Intake Comparo: 6.6L Chevy Duramax Intake Systems Put To The Test

LEAD-ART-DA

Selecting the right intake for your truck can be quite difficult. How do you know what to use and what works best for your particular application? Most people you might ask have only tried one or two different intakes and they generally are going to recommend what they purchased, not based off any actual needs or use. Here at Diesel Army we like real world reviews that the average diesel guy can relate to, so why not test out some intakes and show you first-hand the comparisons. We took five leading intake setups and tested them each on our 6.6L Duramax to see how they all stack up.

Our Setup

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The Test Vehicle:

  • 2012 Chevrolet 6.6L Duramax (LML)
  • 13,119 miles
  • Silverado LT crew cab(4 door) 2wd 2500HD

Testing conditions:

  • Cloudy with a temperature of 75 degrees,  duepoint was 57.9 degrees and humidity was 55.

The one thing that is most often overlooked and actually the most important in the world of selecting an intake is your intended use/needs or particular application. Horsepower and torque are NOT the most important factors here and they certainly don’t give you a complete picture of your air filtration system or needs. Factors like improved fuel economy (especially for towing), flow and filtration, fit and finish, ease of installation, quality components, warranty, and more all play important roles in the choices represented here.

The Set Up

In order to keep everything even keel and give you a true comparison, we used a single truck for the testing. We let the truck get up to operating temperature and made a pull on our dyno for each test. After each run, the truck was allowed to cool back down and after about ten minutes, we made another dyno pull. Assuming the pulls were close for consistency, we let the truck cool down and then swapped the intakes. If the runs weren’t close, then we looked for what may have caused the anomaly, and repeated until we had a consistent solid result.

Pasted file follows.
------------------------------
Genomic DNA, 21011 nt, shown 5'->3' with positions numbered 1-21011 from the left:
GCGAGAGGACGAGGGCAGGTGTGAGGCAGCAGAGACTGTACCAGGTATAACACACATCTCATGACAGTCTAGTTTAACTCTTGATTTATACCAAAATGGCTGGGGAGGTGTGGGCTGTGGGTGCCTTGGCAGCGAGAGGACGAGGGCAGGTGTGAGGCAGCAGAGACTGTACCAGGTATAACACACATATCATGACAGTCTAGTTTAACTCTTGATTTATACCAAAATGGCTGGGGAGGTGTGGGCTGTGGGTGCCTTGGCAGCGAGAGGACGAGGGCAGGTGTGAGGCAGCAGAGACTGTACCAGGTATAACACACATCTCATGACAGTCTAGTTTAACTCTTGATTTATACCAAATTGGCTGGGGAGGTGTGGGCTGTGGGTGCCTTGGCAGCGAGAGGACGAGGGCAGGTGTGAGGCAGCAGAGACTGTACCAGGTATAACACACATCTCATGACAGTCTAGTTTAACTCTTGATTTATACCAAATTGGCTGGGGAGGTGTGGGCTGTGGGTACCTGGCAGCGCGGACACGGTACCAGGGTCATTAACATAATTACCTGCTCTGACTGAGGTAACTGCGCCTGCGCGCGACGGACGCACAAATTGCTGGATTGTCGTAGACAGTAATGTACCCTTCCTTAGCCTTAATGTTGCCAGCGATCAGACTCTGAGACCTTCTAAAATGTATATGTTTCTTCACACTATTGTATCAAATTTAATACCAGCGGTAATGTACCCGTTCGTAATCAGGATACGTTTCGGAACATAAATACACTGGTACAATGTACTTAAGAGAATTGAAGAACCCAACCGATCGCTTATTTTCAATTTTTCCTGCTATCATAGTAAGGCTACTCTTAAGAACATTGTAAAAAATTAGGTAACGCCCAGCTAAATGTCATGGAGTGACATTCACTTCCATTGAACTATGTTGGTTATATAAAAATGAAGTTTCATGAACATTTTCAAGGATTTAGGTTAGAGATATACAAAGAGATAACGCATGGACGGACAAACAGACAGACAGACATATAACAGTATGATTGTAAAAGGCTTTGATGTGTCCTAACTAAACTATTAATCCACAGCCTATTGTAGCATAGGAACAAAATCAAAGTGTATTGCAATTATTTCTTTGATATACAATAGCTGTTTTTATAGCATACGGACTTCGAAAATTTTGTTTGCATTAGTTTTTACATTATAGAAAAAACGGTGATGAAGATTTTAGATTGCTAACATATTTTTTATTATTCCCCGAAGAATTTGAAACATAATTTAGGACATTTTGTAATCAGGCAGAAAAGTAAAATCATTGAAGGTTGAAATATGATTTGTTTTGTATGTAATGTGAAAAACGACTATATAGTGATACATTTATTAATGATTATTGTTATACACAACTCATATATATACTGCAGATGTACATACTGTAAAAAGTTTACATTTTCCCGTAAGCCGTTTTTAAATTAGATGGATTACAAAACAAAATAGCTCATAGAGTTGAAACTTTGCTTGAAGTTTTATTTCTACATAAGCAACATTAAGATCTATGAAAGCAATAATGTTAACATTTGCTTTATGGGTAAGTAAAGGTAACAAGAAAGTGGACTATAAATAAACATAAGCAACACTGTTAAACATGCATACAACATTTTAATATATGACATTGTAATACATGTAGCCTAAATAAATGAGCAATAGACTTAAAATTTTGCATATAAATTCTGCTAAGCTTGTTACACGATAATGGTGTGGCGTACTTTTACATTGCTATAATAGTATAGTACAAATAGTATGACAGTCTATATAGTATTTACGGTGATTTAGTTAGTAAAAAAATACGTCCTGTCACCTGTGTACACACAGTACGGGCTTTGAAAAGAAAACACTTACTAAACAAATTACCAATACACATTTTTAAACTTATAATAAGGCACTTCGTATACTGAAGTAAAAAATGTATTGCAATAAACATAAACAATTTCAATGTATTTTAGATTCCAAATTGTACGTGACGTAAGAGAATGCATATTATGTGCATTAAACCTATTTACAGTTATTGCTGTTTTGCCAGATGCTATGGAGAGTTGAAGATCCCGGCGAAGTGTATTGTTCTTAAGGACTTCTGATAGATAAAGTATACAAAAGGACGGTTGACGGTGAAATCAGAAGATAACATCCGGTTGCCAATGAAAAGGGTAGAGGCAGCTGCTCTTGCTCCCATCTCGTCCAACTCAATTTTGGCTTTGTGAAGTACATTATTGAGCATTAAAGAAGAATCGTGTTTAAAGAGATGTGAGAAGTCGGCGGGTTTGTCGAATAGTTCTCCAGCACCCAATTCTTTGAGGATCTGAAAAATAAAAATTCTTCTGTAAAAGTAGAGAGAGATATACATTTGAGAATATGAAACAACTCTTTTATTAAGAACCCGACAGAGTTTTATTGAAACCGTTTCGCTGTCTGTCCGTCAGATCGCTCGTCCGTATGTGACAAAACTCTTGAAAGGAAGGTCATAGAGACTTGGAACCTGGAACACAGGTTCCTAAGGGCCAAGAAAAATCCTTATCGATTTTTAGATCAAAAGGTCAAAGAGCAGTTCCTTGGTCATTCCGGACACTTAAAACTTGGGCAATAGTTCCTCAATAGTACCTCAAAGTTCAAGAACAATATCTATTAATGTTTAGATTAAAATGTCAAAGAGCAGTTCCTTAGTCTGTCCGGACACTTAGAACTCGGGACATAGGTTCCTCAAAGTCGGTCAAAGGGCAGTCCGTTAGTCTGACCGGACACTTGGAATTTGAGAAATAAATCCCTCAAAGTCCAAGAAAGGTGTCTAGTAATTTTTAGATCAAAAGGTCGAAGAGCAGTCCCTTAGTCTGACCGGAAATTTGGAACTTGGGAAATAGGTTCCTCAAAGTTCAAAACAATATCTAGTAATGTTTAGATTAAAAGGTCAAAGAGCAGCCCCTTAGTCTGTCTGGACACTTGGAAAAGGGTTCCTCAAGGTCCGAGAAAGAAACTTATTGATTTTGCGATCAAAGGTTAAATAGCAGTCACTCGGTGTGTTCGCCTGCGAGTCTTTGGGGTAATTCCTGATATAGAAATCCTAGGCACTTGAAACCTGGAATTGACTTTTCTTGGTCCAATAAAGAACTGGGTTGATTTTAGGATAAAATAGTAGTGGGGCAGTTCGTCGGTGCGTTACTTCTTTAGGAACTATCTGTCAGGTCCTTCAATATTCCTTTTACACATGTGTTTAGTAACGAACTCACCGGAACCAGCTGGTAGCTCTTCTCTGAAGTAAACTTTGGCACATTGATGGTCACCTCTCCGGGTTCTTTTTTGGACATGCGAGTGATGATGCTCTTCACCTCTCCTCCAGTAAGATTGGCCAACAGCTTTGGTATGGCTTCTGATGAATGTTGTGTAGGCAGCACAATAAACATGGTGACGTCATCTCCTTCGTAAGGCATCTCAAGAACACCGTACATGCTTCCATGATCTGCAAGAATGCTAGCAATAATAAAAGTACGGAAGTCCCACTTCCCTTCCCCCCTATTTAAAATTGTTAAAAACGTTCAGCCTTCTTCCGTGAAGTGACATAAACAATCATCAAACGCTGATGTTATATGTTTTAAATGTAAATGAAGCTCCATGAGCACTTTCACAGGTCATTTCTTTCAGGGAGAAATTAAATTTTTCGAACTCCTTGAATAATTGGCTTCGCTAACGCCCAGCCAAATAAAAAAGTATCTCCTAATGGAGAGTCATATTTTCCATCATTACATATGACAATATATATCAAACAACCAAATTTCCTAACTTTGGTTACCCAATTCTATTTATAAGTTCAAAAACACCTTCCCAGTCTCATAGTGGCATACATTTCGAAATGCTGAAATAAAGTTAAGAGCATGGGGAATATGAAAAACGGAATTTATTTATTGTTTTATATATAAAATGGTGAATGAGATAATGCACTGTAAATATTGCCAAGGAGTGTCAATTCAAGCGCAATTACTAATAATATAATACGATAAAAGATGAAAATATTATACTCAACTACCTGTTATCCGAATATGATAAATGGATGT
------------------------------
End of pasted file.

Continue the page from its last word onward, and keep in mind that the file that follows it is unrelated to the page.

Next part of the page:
We should also note, it’s not necessarily apples-to-apples here as open element, cold-air, and ram air applications all function a bit differently and without having the truck up to highway speeds with forced air and under load, the only way to simulate this was by keeping the hood open and we ran a fan to help mimick “real world” conditions for the kits that needed this. And a BIG disclaimer here, these kits are measured from the manufacturer to perform better under load, with more hp and torque “under the curve” so our dyno results are a very small portion of this overall review and would vary in real world conditions.

The Dynomometer:

At the Diesel Army tech garage we are fully equipped with a Dynojet 224xLC chassis dyno installed in our home office testing facility. This is a 2,000 horsepower, 200 MPH dyno that is installed in-ground. If you aren’t 100% familiar with dynos or how they work, our sister magazine Chevy Hardcore featured a dynamometer 101 story which gives some great information worth reading to get a better understanding of the operation.

Airaid_lead

Airaid MXP; Part #200-295 

The first intake kit up for testing was the Cool Air Dam System from Airaid. According to the experts at Airaid, “Cold air is denser than hot air, so cold air packs more oxygen molecules into an engine. More oxygen means more complete combustion, and more combustion equals more power. Our computer-designed Cold Air Dam (CAD) helps to separate the Airaid premium filter from hot engine compartment air, while supplying the filter with plenty of cool outside air. This cool, dense air charge, is the key to getting more power from your engine.”